According to Hunter Davies, John Lennon once asked for a rhyme to go with the word "time". Cynthia, his wife, suggested "I just feel fine" and Lennon said:
"No. You never use the word "just". It's meaningless. It's a fill-in word."
Why do I like that last sentence so much? Partly, because it makes Lennon sound like an English teacher. When Philip Norman wrote that Lennon had a liking for "flawless syntax and perfect scansion" I wasn't sure that I believed him. But here's the proof: Lennon's concern with the weight - the relative merits - of words. Of course, I should have known. But it's lovely to have it confirmed that "Strawberry Fields", for example, only seems to meander; that it is in fact carefully judged.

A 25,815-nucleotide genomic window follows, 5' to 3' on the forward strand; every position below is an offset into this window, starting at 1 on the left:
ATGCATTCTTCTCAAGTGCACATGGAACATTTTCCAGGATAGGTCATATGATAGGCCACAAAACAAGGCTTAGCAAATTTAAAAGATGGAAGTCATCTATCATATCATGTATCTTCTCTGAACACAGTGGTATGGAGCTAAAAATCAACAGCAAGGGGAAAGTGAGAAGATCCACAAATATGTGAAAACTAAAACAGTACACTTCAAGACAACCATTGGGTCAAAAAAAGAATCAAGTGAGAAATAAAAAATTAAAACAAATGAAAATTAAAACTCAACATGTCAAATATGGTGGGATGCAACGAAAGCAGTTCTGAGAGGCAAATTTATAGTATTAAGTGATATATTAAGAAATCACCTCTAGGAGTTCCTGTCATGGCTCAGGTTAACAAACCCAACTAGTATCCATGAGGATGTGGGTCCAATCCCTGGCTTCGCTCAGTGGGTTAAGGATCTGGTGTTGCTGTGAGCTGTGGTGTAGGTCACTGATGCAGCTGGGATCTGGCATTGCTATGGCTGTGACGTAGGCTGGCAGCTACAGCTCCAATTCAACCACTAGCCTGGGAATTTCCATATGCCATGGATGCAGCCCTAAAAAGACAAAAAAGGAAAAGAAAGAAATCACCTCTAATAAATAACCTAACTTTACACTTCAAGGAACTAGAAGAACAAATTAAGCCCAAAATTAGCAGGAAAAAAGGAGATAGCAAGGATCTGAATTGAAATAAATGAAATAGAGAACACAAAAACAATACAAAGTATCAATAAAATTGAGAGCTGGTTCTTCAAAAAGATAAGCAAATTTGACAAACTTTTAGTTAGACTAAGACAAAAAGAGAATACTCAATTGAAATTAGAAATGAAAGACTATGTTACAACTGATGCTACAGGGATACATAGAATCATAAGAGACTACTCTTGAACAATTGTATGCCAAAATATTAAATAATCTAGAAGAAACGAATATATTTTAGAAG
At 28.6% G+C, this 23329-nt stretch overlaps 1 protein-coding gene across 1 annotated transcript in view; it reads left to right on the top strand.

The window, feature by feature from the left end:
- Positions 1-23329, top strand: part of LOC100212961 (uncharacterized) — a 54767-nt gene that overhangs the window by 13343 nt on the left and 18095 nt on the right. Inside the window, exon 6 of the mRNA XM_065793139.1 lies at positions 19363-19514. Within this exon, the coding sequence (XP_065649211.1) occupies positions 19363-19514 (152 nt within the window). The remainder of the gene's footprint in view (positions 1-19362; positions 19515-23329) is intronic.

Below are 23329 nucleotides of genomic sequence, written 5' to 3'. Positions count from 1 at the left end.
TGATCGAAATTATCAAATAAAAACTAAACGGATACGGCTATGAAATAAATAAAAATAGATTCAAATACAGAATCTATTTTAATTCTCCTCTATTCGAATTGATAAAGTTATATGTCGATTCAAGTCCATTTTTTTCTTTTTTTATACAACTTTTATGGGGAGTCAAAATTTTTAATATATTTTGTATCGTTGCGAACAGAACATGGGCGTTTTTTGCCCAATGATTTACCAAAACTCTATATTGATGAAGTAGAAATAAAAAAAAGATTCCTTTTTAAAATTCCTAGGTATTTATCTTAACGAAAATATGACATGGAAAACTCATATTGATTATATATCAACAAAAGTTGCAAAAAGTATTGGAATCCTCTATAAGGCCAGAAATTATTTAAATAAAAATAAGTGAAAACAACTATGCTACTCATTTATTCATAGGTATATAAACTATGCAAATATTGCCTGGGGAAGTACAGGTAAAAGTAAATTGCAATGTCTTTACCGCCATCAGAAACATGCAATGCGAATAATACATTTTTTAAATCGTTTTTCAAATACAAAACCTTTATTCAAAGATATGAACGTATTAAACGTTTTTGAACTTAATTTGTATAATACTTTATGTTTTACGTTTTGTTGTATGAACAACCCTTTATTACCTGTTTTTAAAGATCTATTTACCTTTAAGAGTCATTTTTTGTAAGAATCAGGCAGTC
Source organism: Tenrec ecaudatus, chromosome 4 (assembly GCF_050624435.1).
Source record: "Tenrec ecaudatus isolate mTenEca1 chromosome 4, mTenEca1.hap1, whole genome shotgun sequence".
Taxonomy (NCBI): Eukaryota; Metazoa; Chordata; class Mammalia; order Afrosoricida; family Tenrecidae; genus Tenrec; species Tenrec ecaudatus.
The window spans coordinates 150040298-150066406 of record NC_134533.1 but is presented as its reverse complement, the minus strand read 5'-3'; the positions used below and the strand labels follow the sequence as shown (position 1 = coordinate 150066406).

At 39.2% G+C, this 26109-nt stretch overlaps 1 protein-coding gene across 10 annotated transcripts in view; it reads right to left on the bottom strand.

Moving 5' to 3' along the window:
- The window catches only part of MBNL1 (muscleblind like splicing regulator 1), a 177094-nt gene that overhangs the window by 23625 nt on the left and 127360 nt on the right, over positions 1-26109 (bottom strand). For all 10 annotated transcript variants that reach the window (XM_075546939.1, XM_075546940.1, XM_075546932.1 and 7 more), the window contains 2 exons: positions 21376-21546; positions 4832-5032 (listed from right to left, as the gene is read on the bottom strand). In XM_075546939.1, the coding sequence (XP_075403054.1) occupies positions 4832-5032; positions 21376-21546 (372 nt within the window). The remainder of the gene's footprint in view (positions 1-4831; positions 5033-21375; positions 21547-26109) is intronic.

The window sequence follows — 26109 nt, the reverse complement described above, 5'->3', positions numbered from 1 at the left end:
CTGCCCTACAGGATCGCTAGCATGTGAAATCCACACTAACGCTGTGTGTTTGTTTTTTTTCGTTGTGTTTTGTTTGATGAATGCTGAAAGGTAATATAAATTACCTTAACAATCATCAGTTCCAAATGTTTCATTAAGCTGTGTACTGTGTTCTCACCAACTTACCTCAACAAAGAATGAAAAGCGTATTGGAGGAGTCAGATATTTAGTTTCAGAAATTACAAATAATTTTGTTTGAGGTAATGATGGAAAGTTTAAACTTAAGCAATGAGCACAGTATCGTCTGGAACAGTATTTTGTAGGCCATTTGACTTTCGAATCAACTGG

Which is true of all the contributions that we have published over the last three weeks. This week, we have something of a bumper issue. There's a poem by Kate Clanchy, and one by Ilya Kaminsky. There's a piece of writing about music and the pandemic by Nick Coleman, poems by Nkateko Masinga, Cynthia Manick, Fran Lock, Pascale Petit, Maya Jewell Zeller, Marion Tracy, Patrick Roberts and Rachel Burns, the continuation of Tom Raymond's novella, "One Hand Clapping", articles by Brandon Robshaw and Sayantani Dasgupta, our Track of the Week, photographs by Steve Shepherd, another film review by Christopher Miller, Noah Rasheta's thoughts on Buddhism, Maria Fusco's musings on Donald Sutherland and two beautiful, uncategorisable pieces by Blanca Regina and Helen Petts. They all have an awareness, to use Christopher Miller's phrase, of the "heft and swing" of their chosen medium. They sing, in other words, and I hope that you take the time to get to know them.